Estimated Reading Time: 9 minutes

Recently I talked with representatives of a couple metaphysical stores and asked what their bestselling tarot deck was. I thought there would be a “tarot flavor of the month”—an especially popular current deck—but it turned out that both stores sold the traditional yellow box Rider-Waite deck at warp speeds compared to any other deck, with Ciro Marchetti’s Gilded Tarot a distant second place behind the different Rider-Waite editions. At that moment I made it my mission to educate people about tarot decks and how to purchase them.

The Rider-Waite tarot deck, also called the Rider-Waite-Smith (RWS) deck, rightly holds the honor of being the bestselling deck in today’s tarot market. It was developed by scholar and esotericist Arthur Edward Waite, illustrated by Pamela Colman Smith and first published by William Rider & Son of London in 1909. It was the first tarot deck to have scenic images on the Minor Arcana—a revolution that allowed the deck to be read intuitively or as a story book without knowledge of the cartomantic, historical or occult traditions that inform the symbolism.

To read the cards as a story book, which is the best way to learn, you need to start with a 78-card illustrated tarot deck. So, what do I mean by that? A “78-card tarot deck” means the kind that has at least 78 cards (very occasionally an extra card or two will be included) and is called a tarot deck, not a deck of only the Major Arcana (22 cards) or an oracle deck or other meditation deck.

A traditional tarot deck is divided into the Minor Arcana and the Major Arcana. The 56 cards of the Minor Arcana consist of four suits comprised of 14 cards: Ace through ten plus four court cards. The numbered suit cards are called pips. The courts are also sometimes called the courtiers, the Royals, the Royal Family or face cards. The Major Arcana consists of 22 cards, numbered from 0 to 21. These cards are sometimes called Trumps or keys. They represent the journey of the 0 Card, the Fool, through an initiatory process or epic adventure. The Minor Arcana is often said to represent common, daily situations and activities, whereas the Major Arcana is considered to represent more archetypal influences, issues of major importance, or the hand of fate intervening in the situation.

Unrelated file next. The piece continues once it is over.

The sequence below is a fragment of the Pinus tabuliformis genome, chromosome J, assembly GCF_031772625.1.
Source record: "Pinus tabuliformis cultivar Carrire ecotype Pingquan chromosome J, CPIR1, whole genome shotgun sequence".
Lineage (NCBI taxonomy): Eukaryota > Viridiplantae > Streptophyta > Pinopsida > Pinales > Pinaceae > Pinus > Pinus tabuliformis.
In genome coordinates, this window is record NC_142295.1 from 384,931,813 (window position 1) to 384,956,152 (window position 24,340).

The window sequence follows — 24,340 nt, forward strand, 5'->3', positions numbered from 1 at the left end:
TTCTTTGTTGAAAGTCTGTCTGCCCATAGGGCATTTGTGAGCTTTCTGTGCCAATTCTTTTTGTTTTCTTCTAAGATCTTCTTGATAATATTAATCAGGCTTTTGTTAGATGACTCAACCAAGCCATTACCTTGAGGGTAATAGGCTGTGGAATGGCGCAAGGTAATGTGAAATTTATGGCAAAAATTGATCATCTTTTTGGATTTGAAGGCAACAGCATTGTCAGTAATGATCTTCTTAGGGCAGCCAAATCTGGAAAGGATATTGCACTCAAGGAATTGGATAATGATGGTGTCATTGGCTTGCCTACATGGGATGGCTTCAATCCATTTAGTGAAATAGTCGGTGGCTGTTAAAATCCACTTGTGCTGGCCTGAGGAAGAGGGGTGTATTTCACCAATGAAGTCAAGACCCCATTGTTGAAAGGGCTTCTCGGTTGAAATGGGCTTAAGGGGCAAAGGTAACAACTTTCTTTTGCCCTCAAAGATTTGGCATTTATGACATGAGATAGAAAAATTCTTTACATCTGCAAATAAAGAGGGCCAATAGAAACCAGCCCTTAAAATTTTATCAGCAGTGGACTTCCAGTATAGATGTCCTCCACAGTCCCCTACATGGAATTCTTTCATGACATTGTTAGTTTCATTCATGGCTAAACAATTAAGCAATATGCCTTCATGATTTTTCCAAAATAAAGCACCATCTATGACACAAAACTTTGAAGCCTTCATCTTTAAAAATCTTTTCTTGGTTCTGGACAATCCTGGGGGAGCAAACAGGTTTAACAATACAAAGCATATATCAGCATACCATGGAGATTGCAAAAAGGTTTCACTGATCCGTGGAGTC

By “illustrated” I mean that the Minor Arcana should have pictures on the cards. Sometimes the old-style, authentic Renaissance-looking decks have what we in the biz call “pips.” Pips are the icons for the suits: the wands, cups, swords, and pentacles (coins). A card with just the pips might look like a modern playing card, with just the designated number of wands or cups, for instance, and maybe some pretty vines, borders or background images, but not any pictures—by which I mean scenes of people in interesting environments, generally interacting with the suit emblems. You want the cards with pictures. I prefer that the pictures incorporate the number of wands, cups, etc into the illustration; for instance, the five of Cups might show a person turned away from the viewer looking at three spilled cups, while two full cups are unseen behind him. However, I have read with some decks that don’t incorporate the suit emblems into the pictures, such as the Victorian Romantic and Nigel Jackson’s Medieval Enchantment Tarot, which still work with most of the techniques I teach.